Icehouse to play at Selwyn Sounds

Iva Davies, front man of Australian band Icehouse, will perform at Selwyn Sounds.
Iva Davies, front man of Australian band Icehouse, will perform at Selwyn Sounds.
Few bands can boast opening David Bowie just six years after forming.

But for frontman Iva Davies and his band Icehouse, this is exactly what happened.

The award-winning Australian pop outfit will bring their hit-filled set to Selwyn Sounds on March 7 next year.

Icehouse's lineup has changed many times since forming as Flowers more than 40 years ago. Davies has been there since the beginning.

He said years of on-stage experience and songwriting would be encapsulated in the band's Selwyn Sounds performance.

"I've been working with some of these guys for 35 years and they are absolutely the most brilliant set of musicians that Australia has to offer, I'm completely confident in saying that."

Davies said the band was very selective with where they played these days, but they wanted to play Selwyn Sounds because New Zealand audiences had always been some of their biggest supporters.

"The kind of relationship that we have with New Zealand is quite a sort of special one because in the 80s when we were kind of in full swing, we noted even then that per head of population we actually had more success in New Zealand than anywhere

else in the world."

But, it is fair to say Icehouse's music has been heard and appreciated by audiences all over the world.

Davies said the turnaround from being a band of 20 something-year-olds $18,000 in debt to their management to achieving international success had not been easy.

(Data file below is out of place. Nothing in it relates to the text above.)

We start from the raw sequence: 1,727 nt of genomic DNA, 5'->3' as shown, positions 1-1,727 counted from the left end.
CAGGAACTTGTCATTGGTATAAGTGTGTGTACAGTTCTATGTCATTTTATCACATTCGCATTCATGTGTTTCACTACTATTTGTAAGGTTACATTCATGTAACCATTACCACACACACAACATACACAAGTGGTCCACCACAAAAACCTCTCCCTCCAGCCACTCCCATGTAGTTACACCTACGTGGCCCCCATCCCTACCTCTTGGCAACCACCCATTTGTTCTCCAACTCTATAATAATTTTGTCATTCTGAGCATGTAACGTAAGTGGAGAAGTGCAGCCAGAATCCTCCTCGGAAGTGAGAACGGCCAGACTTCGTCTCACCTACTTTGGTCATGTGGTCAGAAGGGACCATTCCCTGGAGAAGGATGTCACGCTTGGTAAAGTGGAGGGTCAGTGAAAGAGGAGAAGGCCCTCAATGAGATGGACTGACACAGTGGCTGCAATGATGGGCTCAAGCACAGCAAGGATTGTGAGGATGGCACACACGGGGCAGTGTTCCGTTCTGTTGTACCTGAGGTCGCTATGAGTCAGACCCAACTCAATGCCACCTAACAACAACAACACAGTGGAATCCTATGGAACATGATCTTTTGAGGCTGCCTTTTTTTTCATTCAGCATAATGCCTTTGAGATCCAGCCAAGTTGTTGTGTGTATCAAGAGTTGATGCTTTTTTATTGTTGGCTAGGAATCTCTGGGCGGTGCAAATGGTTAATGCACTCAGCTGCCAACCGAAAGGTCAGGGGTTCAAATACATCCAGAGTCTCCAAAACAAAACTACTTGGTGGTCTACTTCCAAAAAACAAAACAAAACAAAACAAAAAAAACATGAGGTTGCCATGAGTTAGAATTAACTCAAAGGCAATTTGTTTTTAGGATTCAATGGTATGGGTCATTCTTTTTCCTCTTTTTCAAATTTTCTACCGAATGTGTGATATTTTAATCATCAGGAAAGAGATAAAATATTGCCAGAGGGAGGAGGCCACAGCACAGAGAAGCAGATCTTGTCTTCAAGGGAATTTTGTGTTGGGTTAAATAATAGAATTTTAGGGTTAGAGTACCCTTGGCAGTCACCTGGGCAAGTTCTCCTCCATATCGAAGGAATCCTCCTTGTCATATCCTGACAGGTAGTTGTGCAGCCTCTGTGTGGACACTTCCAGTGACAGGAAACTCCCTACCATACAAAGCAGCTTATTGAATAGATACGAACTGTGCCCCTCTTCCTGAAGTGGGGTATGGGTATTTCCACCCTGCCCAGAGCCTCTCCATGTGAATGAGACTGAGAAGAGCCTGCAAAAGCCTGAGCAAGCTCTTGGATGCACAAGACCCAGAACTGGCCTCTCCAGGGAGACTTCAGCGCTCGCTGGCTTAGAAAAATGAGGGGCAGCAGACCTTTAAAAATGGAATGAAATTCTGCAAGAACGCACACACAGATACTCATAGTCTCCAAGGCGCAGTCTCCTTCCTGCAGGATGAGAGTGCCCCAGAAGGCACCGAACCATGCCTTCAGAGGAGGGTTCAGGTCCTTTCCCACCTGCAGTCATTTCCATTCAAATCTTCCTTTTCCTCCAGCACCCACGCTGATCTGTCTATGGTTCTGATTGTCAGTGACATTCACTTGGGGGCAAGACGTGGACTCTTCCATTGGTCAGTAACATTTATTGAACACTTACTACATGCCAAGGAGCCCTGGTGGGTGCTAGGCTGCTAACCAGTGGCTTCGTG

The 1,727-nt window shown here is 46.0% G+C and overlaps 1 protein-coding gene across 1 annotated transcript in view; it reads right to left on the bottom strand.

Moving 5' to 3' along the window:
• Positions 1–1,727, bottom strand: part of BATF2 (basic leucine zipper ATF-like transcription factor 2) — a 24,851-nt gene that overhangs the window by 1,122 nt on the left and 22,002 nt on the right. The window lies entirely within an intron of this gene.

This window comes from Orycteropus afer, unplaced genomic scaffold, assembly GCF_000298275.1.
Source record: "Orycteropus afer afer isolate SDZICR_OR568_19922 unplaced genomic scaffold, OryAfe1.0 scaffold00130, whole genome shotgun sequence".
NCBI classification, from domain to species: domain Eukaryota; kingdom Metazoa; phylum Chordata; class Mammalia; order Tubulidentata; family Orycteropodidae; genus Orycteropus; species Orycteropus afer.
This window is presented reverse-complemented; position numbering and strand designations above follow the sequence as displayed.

"It was just ridiculously hard work."

"The first album [Icehouse when the band was still called Flowers] was a massive success in Australia, it was the highest-selling debut album by any Australian band at that point. . . I remember when that first royalty check turned up. At that point I actually

had no home, I was kind of couch surfing and under duress living in my parents home which I hated doing.

"When that first album came out it was a big success and of course, we were able to pay off that debt and end up finally earning some money."

Davies said he didn't believe the money would keep rolling in and certainly not that three years later Icehouse would have to choose between touring with David Bowie or Peter Gabriel.

They decided to support Bowie on his 1983 Serious Moonlight European tour.

"The sheer scale of it was just beyond comprehension when you're playing to 70,000 people every show that you do . . . I remember pulling into one big outdoor show and there were about ten coaches, ten buses . . . my kind of head exploded because I

couldn't conceive of ten buses full of crew working on a single show."

Davies said the Selwyn Sounds crowd could expect Icehouse to wind back the clock and put on a performance with just as much energy as they brought all those years ago.

Selwyn Sounds tickets are on sale now at




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